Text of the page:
h = horizontal component of acceleration = g tan b

[L = lift vector]

The position vector for a circle is **r** = (R
cos q)**i **+ (R sin q)**j
**where
R is the radius of the circle and q is
the angle with the positive x-axis. If v_{a} is the angular velocity
in radians per second, then q = v_{a}t
where *t* is time, so

**r** = (R cos v_{a}t)**i** + (R sin
v_{a}t)**j **Differentiating, we get:

**v** = d**r**/dt = (-Rv_{a }sin v_{a}t)**i**
+ (Rv_{a }cos v_{a}t)**j **and

**a** = d**v**/dt = (-Rv_{a}^{2}cos
v_{a}t)**i** + (-Rv_{a}^{2}_{ }sin v_{a}t)**j
= **-Rv_{a}^{2}[(cos v_{a}t)**i** + (sin v_{a}t)**j**]

Now the length of this vector is Rv_{a}^{2}
= R·v_{a}· v_{a}

If v_{a}is in radians per second, the aircraft
velocity v is v_{a}·R, so v_{a}^{ }= v/R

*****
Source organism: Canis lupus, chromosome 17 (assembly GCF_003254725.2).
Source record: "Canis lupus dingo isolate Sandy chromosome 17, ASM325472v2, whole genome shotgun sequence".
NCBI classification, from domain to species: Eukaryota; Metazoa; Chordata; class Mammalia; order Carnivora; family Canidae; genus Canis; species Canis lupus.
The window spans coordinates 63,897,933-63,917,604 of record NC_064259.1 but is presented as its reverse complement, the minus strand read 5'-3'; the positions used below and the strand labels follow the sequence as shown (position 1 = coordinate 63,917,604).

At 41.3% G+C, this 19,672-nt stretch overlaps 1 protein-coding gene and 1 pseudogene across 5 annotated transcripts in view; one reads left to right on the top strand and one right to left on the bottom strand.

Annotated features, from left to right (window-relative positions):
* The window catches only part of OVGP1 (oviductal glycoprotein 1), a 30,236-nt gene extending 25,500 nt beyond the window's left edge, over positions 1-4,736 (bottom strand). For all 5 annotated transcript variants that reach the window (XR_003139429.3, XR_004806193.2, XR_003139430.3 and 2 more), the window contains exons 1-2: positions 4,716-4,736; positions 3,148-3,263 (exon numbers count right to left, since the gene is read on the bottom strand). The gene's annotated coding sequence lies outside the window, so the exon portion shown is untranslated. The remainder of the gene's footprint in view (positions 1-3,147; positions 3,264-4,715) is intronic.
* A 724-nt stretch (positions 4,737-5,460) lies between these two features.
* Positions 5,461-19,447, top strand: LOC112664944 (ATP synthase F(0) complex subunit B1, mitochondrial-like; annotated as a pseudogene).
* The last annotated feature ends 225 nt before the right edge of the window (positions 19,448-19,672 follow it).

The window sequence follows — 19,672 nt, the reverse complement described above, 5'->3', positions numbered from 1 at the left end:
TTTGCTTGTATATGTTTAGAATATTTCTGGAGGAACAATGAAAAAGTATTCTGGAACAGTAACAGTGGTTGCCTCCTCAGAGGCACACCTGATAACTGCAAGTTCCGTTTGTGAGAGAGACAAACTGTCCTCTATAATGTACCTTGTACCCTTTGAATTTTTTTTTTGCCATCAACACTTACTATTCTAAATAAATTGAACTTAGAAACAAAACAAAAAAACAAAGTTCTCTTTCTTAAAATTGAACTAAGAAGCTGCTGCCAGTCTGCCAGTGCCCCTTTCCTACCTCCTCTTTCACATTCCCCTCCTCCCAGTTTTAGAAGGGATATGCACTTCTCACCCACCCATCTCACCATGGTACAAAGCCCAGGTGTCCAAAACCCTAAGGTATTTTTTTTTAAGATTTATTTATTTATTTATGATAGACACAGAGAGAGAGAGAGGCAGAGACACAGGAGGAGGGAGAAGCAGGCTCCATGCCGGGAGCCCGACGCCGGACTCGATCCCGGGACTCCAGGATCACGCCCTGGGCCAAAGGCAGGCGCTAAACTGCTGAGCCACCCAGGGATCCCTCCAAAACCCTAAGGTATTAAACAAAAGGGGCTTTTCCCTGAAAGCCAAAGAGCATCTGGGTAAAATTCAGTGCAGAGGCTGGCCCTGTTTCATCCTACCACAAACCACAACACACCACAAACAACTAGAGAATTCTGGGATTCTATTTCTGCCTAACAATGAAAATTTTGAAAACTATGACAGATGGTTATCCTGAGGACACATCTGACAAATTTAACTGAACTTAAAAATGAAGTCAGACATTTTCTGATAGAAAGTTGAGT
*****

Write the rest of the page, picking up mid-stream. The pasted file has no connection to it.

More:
Substituting for one of the v_{a}^{ }factors,
we have the length of the acceleration vector is

|**a**| = v_{a}·v

This must be equal to g tan b from the figure above. Thus we have

g tan b = v_{a}·v
so tan
b =

Now v_{a} is in radians per second, g and
v are in feet per second. We must apply some conversion factors here. Let
D be the turn rate in degrees per second and let s be the aircraft’s speed
in knots. Then
and (1
NM = 6076 ft) giving

It must be remembered when using a computer that the
arctan function gives results in radians, so the result must be multiplied
by after
the arctan is computed to get the bank angle in degrees. A 3^{o}
per second turn requires a bank angle of 15.4^{o} at 100 knots.